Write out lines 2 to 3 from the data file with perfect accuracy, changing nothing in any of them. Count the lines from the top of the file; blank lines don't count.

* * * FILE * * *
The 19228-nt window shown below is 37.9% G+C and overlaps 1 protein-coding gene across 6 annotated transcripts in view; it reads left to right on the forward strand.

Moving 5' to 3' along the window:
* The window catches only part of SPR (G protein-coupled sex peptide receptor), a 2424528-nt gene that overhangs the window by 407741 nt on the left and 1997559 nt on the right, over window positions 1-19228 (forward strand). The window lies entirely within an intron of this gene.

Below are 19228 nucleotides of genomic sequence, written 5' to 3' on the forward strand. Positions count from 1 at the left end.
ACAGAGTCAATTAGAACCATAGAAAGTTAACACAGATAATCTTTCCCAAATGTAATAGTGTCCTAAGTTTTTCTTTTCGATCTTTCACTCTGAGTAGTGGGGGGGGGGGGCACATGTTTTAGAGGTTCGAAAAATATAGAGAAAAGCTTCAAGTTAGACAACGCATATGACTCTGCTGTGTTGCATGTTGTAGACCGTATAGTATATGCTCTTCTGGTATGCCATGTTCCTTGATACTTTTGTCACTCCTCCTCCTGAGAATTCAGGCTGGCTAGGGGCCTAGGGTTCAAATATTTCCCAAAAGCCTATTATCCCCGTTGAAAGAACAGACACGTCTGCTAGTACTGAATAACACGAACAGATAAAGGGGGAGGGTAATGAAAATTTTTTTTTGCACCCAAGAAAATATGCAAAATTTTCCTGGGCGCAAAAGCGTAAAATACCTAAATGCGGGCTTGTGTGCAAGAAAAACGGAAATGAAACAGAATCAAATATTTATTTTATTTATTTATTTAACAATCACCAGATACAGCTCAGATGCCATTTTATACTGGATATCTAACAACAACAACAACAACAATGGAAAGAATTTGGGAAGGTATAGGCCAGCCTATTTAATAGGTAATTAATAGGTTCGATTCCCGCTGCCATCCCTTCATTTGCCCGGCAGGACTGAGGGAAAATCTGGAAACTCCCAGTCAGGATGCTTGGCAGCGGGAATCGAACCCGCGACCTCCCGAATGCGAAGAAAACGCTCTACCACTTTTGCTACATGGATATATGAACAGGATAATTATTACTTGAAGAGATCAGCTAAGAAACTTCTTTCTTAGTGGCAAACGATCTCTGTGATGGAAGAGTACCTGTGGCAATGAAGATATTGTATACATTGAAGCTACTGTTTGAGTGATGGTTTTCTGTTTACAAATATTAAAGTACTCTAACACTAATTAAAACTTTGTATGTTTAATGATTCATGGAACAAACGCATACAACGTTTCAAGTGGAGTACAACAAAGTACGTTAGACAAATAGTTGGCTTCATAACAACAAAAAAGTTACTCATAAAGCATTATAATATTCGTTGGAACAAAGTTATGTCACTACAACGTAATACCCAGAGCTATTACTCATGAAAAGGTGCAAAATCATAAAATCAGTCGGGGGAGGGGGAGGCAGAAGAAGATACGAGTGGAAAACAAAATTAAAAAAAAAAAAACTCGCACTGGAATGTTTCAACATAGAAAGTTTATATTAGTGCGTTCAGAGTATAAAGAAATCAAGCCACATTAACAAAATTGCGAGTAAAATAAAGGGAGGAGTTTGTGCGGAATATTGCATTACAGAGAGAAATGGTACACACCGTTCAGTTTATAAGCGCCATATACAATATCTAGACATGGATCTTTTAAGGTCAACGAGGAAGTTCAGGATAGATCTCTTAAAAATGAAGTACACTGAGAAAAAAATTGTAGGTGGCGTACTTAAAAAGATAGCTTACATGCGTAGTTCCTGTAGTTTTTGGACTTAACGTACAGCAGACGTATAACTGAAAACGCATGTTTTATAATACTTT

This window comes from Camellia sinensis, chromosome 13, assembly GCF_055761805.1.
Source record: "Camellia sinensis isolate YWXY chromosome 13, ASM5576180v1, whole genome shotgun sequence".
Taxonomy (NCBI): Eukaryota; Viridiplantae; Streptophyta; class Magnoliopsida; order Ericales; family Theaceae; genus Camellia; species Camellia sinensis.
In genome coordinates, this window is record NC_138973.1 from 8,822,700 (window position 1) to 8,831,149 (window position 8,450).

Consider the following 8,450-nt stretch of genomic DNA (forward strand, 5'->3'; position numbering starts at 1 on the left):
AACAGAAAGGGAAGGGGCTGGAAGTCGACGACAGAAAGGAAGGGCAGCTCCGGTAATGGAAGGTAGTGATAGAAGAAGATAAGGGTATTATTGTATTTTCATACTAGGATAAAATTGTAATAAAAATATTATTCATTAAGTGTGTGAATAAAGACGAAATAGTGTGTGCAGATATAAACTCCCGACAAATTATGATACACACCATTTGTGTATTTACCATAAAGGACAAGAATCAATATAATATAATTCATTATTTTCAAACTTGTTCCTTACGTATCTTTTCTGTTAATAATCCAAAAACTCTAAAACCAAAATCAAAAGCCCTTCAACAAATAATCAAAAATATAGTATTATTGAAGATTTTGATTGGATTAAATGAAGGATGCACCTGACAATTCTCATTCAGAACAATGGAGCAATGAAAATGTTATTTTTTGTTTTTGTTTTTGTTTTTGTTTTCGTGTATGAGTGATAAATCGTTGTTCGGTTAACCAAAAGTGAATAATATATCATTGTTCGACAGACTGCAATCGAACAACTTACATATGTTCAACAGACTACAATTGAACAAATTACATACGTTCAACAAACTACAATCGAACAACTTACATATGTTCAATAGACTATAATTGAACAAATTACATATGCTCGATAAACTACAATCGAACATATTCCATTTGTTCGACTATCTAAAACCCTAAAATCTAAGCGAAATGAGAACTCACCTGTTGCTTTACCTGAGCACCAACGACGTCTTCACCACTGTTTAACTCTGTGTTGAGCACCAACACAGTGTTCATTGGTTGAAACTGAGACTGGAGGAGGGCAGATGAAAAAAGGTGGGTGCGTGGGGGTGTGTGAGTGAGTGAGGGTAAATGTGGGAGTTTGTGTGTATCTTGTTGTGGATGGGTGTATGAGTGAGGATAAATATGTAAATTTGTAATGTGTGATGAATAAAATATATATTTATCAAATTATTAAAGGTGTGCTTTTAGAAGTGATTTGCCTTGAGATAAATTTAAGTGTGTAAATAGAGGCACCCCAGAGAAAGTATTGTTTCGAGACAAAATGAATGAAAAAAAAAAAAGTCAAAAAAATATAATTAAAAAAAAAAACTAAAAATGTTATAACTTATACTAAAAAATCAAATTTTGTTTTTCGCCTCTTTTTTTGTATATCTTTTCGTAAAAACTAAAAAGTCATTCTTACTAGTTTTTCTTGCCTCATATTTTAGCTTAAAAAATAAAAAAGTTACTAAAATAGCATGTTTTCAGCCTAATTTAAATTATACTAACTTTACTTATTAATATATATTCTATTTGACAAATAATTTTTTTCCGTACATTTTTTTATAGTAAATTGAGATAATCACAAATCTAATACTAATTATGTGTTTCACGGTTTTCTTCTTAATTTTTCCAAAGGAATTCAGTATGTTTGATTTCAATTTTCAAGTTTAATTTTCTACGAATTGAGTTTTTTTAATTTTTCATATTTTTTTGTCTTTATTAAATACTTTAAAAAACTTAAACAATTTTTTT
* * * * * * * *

Moving 5' to 3' along the window:
* The window catches only part of SPR (G protein-coupled sex peptide receptor), a 2424528-nt gene that overhangs the window by 407741 nt on the left and 1997559 nt on the right, over window positions 1-19228 (forward strand). The window lies entirely within an intron of this gene.